Kristina Hooper, CFP®, CIMA® is head of portfolio strategies for Allianz Global Investors Distributors LLC. She has a B.A. from Wellesley College, a J.D. from Pace Law and an M.B.A. in finance from NYU, where she was a teaching fellow in macroeconomics.
No news out of Jackson Hole, Wyoming last week may be a good sign that central bankers have a viable game plan for jumpstarting the job market and the economy.
At first blush, Federal Reserve Chairman Ben Bernanke’s speech on Friday at the Federal Reserve Bank of Kansas City Economic Symposium seemed to be more of a history lesson than anything else. It was largely a backward-looking assessment of monetary policy, particularly the unconventional methods used to combat the financial crisis that erupted in 2007. There was no discussion of new policy tools or strategies.
Initially, stocks dropped significantly in the absence of any new insight on how or when the Fed will step in to invigorate a sluggish economy. But as traders and investors digested his remarks, stocks reversed course and finished in positive territory.
While the knee-jerk response to a lack of new information was understandable, a closer look at his keynote address reveals there are three good reasons to take encouragement:
First, he offered support for the argument that the type of unconventional monetary policy the Fed has employed in the past few years—and appears poised to use again—actually works. He cited a study based on the Board's FRB/U.S. model of the economy which found that, as of 2012, QE1 and QE2 “may have raised the level of output by almost 3% and increased private-payroll employment by more than 2 million jobs, relative to what otherwise would have occurred.” He also mentioned that researchers have found “the financial and macroeconomic effects of the British programs to be qualitatively similar” to that of the United States.
His message was clear: The Fed is not out of “ammunition” and it is his view that large-scale asset purchases are an effective instrument of monetary policy. However, these programs are not without potential negative effects, such as impairing securities markets by becoming too dominant a player or reducing public confidence in the Fed’s ability to execute a smooth exit strategy at the appropriate time.
Second, Bernanke conveyed a sense of urgency by reminding us that the Fed has dual goals seemed to suggest an order of priority for those goals: promoting “a return to maximum employment in the context of price stability.” Bernanke devoted a good amount of time in his comments to the debilitating effects of high unemployment. While he recognized that unemployment has fallen since its peak during the financial crisis, it remains more than 2 percentage points higher than what most Federal Open Market Committee members believe is an appropriate long-run rate of unemployment. Bernanke is clearly disappointed with recent progress, and highlighted that there has been no net improvement in jobs since January. He stressed that unemployment is “of grave concern” and that unless we see higher economic growth, it is unlikely to normalize any time soon.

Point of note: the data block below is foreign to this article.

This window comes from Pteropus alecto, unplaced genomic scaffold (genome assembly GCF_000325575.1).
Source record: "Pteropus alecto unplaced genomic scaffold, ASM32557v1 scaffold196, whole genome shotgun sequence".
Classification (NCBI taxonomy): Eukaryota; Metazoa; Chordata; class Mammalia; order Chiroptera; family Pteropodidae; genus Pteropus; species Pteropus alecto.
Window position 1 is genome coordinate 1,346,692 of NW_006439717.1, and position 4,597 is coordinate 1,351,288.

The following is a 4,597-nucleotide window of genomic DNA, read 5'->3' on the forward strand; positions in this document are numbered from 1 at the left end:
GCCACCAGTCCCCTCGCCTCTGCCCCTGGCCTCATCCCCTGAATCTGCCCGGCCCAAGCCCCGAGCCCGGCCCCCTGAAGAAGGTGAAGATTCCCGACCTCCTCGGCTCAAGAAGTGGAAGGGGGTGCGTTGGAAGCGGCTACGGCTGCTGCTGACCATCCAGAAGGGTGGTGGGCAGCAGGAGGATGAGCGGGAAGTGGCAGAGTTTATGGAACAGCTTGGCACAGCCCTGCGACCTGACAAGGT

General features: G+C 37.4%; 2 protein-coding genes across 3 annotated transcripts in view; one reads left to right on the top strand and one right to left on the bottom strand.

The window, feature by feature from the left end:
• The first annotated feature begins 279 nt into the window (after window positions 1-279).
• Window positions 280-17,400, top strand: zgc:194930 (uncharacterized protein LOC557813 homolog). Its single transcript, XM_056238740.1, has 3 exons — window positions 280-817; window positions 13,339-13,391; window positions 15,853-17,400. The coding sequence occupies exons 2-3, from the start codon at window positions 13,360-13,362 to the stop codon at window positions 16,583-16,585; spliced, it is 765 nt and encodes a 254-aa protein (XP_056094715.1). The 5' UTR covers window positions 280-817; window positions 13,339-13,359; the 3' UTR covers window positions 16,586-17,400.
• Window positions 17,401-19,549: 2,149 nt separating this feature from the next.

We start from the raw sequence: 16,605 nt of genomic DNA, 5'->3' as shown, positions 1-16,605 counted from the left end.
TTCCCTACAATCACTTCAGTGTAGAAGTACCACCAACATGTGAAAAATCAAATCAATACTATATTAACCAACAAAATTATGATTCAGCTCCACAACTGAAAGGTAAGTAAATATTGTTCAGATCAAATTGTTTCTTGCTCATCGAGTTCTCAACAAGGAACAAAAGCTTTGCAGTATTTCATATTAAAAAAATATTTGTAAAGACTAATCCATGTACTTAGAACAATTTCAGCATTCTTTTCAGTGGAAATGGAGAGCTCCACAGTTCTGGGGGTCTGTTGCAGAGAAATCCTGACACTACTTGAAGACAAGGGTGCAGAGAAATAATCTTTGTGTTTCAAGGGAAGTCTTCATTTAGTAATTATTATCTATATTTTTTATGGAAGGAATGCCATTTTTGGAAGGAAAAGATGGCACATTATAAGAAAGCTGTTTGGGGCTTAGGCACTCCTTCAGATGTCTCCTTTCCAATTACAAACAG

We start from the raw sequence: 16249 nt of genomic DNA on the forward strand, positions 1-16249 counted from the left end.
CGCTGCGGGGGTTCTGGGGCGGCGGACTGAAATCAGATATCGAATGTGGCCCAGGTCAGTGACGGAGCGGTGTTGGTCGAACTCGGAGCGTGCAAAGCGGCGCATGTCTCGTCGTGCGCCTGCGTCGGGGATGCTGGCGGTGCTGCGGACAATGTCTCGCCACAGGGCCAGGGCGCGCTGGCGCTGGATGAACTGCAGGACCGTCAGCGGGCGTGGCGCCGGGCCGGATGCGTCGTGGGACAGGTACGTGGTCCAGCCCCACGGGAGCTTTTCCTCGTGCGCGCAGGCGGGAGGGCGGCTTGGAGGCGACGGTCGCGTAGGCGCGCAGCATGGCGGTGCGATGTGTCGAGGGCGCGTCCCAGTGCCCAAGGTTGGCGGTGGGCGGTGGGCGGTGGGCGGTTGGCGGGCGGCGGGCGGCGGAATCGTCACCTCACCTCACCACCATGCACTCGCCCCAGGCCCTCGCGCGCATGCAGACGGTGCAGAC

Third, Bernanke discussed the Fed’s ability to lower unemployment. He dismissed the view that the unemployment rate hasn’t improved because of longer-term structural problems stemming from the financial crisis. He believes elevated unemployment is cyclical, not structural, the result of a host of factors that are creating “headwinds” for the economy, including housing, fiscal tightening on a state and federal level (including uncertainty created by the impending fiscal cliff), tight credit policies for some borrowers and financial stresses caused by the euro-zone crisis. For example, the implications of public sector fiscal tightening can be seen in this year’s gross domestic product numbers, which show a preliminary 0.2% drop in federal, state and local government spending in the second quarter following a 0.6% decline in the first quarter. While these problems are daunting, Bernanke expressed confidence that they can be addressed through monetary policy. He finished with a familiar pledge: The Federal Reserve stands ready to take the necessary actions “to promote a stronger economic recovery and sustained improvement in labor-market conditions in a context of price stability.”
Given the Fed’s confidence in its ability to rejuvenate the economy and its seeming willingness to do so, perhaps it’s no surprise that stocks recovered on Friday afternoon and finished August in positive territory. Further underpinning the cause for optimism is a stealth rally in the past four weeks, with small-cap stocks and gold up significantly, indicating investor expectations that the Fed will act—and soon. Both small caps and gold have typically performed well in periods of negative real interest rates and this time appears to be no exception.
Looking ahead, the next few weeks are likely to continue to center around employment and central banks, with the European Central Bank meeting on Sept. 6, the latest employment numbers due out on Sept. 7 and the next FOMC meeting slated for Sept. 12-13.
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